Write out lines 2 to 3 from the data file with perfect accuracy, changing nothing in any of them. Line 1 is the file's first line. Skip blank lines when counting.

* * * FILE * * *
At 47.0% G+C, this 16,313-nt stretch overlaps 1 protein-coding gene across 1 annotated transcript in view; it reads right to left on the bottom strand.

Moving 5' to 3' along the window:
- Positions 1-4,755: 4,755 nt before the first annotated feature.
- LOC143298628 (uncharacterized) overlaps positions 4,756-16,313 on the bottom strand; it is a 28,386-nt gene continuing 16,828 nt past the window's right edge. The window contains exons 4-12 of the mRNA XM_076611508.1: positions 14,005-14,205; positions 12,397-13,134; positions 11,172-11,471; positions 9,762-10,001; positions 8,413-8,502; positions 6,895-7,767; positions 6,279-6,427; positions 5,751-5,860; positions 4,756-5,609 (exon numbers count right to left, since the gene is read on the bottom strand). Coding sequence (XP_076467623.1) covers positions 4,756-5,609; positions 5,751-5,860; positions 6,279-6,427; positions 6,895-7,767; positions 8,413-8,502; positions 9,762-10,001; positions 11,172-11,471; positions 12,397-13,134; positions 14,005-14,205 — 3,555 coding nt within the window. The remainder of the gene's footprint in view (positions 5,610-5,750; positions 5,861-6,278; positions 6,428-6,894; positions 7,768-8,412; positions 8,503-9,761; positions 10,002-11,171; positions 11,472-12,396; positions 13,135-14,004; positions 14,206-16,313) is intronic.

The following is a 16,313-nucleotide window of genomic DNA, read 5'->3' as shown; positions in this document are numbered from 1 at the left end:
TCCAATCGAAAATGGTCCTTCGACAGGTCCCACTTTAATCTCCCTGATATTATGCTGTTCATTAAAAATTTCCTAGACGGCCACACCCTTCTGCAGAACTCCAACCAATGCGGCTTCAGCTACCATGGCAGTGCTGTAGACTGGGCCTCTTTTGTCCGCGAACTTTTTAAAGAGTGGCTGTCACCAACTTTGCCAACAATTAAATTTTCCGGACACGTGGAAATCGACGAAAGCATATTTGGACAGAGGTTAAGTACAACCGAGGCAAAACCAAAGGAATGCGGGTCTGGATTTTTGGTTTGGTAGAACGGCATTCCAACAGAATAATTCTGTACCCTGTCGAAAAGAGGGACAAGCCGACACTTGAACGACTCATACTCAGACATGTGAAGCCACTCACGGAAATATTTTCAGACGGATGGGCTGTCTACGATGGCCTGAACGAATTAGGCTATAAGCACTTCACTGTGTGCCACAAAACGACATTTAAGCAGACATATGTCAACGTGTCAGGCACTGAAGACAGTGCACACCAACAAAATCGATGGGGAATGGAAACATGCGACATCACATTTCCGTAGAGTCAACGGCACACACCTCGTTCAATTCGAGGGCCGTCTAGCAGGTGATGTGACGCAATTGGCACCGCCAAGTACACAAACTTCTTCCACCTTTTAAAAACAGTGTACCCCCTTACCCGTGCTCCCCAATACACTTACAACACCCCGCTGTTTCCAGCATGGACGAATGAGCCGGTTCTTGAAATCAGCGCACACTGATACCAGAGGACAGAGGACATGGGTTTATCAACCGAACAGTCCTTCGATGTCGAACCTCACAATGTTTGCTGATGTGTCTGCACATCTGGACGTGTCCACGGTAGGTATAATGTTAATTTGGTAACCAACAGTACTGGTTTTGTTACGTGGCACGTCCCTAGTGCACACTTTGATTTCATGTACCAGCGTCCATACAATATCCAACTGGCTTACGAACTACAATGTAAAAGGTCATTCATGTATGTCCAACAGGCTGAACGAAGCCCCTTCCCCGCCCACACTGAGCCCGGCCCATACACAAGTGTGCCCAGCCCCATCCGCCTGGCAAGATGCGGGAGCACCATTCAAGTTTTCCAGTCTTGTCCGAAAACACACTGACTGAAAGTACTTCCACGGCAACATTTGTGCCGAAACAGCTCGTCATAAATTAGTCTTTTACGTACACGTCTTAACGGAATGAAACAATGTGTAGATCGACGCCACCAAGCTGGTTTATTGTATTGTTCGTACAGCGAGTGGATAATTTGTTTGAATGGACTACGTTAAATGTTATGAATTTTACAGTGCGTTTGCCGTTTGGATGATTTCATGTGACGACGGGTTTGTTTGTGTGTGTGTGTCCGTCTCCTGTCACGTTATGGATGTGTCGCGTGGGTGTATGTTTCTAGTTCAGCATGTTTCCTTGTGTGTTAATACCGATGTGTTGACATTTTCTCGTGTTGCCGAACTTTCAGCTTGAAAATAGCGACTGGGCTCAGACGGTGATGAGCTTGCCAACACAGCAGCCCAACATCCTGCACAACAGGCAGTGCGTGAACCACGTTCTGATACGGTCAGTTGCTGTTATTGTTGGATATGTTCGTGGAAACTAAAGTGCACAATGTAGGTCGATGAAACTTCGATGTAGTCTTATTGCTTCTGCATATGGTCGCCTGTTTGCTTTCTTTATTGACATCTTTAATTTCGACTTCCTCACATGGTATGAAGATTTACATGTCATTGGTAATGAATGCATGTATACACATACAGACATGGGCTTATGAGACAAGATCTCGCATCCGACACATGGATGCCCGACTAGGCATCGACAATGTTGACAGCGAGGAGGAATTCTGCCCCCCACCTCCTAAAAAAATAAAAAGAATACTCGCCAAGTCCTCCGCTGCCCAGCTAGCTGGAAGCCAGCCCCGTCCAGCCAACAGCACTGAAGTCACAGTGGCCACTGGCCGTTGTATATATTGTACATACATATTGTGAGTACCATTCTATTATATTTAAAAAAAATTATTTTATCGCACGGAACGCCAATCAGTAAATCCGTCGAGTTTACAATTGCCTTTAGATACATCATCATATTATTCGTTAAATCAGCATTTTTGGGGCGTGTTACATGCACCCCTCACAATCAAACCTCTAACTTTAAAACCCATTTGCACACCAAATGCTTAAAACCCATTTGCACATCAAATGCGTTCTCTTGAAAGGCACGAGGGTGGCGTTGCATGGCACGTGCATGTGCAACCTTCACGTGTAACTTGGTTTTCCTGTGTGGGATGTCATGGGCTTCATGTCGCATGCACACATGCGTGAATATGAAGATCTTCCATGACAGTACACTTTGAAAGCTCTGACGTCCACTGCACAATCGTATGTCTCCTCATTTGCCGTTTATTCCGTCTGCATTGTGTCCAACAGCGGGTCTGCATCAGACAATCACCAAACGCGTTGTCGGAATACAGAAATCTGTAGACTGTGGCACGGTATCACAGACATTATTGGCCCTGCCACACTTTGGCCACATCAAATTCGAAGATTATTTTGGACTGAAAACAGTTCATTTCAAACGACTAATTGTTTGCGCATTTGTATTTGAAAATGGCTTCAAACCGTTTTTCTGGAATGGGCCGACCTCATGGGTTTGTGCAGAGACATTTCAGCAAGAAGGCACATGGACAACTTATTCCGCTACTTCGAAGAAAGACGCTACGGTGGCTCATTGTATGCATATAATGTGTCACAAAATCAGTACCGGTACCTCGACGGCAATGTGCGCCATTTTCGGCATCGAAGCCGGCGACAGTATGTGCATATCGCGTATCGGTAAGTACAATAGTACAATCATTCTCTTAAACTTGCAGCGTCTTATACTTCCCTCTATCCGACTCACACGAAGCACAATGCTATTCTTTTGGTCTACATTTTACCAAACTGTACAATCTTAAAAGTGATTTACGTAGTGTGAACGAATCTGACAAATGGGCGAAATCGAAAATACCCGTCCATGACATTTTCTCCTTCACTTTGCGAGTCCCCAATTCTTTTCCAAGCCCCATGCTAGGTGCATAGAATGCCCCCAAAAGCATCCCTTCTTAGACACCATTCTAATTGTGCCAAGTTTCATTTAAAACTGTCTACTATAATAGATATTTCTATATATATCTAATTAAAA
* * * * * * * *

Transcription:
Moving 5' to 3' along the window:
- Positions 1-4,755: 4,755 nt before the first annotated feature.